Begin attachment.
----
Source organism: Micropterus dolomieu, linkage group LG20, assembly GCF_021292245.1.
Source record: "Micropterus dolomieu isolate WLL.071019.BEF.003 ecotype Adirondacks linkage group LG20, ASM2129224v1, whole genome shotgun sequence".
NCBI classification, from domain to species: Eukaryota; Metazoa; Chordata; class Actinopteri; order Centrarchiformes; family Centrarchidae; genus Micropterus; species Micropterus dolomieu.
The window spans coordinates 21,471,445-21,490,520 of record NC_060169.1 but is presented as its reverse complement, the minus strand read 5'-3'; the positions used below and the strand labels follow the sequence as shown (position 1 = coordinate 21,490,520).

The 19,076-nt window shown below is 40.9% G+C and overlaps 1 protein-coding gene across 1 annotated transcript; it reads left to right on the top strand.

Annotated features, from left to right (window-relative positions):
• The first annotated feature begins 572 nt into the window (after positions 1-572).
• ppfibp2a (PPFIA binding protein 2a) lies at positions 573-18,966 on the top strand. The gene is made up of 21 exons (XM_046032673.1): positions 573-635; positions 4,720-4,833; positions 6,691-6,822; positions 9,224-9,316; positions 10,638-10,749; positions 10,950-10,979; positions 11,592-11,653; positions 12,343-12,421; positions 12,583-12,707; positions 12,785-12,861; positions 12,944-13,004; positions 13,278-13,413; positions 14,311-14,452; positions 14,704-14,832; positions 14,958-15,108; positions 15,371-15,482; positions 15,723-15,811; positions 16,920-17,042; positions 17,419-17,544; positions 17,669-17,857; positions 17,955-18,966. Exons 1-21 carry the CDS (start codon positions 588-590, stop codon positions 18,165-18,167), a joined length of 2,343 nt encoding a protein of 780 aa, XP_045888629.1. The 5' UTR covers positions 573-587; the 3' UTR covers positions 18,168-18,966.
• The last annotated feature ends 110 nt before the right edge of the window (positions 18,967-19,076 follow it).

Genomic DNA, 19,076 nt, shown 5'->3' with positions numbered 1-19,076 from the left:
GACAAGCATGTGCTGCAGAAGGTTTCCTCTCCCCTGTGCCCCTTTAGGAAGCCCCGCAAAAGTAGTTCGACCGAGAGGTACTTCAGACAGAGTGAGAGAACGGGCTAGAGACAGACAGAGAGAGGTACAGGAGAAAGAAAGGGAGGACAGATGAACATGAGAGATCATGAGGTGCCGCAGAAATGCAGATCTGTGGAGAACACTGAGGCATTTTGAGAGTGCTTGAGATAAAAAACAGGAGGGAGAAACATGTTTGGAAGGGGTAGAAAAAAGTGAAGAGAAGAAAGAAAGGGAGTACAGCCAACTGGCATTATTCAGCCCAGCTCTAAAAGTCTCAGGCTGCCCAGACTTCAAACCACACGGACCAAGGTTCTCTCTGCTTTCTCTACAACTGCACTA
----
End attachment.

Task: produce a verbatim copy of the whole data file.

Source organism: Micropterus dolomieu, linkage group LG20, assembly GCF_021292245.1.
Source record: "Micropterus dolomieu isolate WLL.071019.BEF.003 ecotype Adirondacks linkage group LG20, ASM2129224v1, whole genome shotgun sequence".
NCBI classification, from domain to species: Eukaryota; Metazoa; Chordata; class Actinopteri; order Centrarchiformes; family Centrarchidae; genus Micropterus; species Micropterus dolomieu.
The window spans coordinates 21,471,445-21,490,520 of record NC_060169.1 but is presented as its reverse complement, the minus strand read 5'-3'; the positions used below and the strand labels follow the sequence as shown (position 1 = coordinate 21,490,520).

The 19,076-nt window shown below is 40.9% G+C and overlaps 1 protein-coding gene across 1 annotated transcript; it reads left to right on the top strand.

Annotated features, from left to right (window-relative positions):
• The first annotated feature begins 572 nt into the window (after positions 1-572).
• ppfibp2a (PPFIA binding protein 2a) lies at positions 573-18,966 on the top strand. The gene is made up of 21 exons (XM_046032673.1): positions 573-635; positions 4,720-4,833; positions 6,691-6,822; positions 9,224-9,316; positions 10,638-10,749; positions 10,950-10,979; positions 11,592-11,653; positions 12,343-12,421; positions 12,583-12,707; positions 12,785-12,861; positions 12,944-13,004; positions 13,278-13,413; positions 14,311-14,452; positions 14,704-14,832; positions 14,958-15,108; positions 15,371-15,482; positions 15,723-15,811; positions 16,920-17,042; positions 17,419-17,544; positions 17,669-17,857; positions 17,955-18,966. Exons 1-21 carry the CDS (start codon positions 588-590, stop codon positions 18,165-18,167), a joined length of 2,343 nt encoding a protein of 780 aa, XP_045888629.1. The 5' UTR covers positions 573-587; the 3' UTR covers positions 18,168-18,966.
• The last annotated feature ends 110 nt before the right edge of the window (positions 18,967-19,076 follow it).

Genomic DNA, 19,076 nt, shown 5'->3' with positions numbered 1-19,076 from the left:
GACAAGCATGTGCTGCAGAAGGTTTCCTCTCCCCTGTGCCCCTTTAGGAAGCCCCGCAAAAGTAGTTCGACCGAGAGGTACTTCAGACAGAGTGAGAGAACGGGCTAGAGACAGACAGAGAGAGGTACAGGAGAAAGAAAGGGAGGACAGATGAACATGAGAGATCATGAGGTGCCGCAGAAATGCAGATCTGTGGAGAACACTGAGGCATTTTGAGAGTGCTTGAGATAAAAAACAGGAGGGAGAAACATGTTTGGAAGGGGTAGAAAAAAGTGAAGAGAAGAAAGAAAGGGAGTACAGCCAACTGGCATTATTCAGCCCAGCTCTAAAAGTCTCAGGCTGCCCAGACTTCAAACCACACGGACCAAGGTTCTCTCTGCTTTCTCTACAACTGCACTA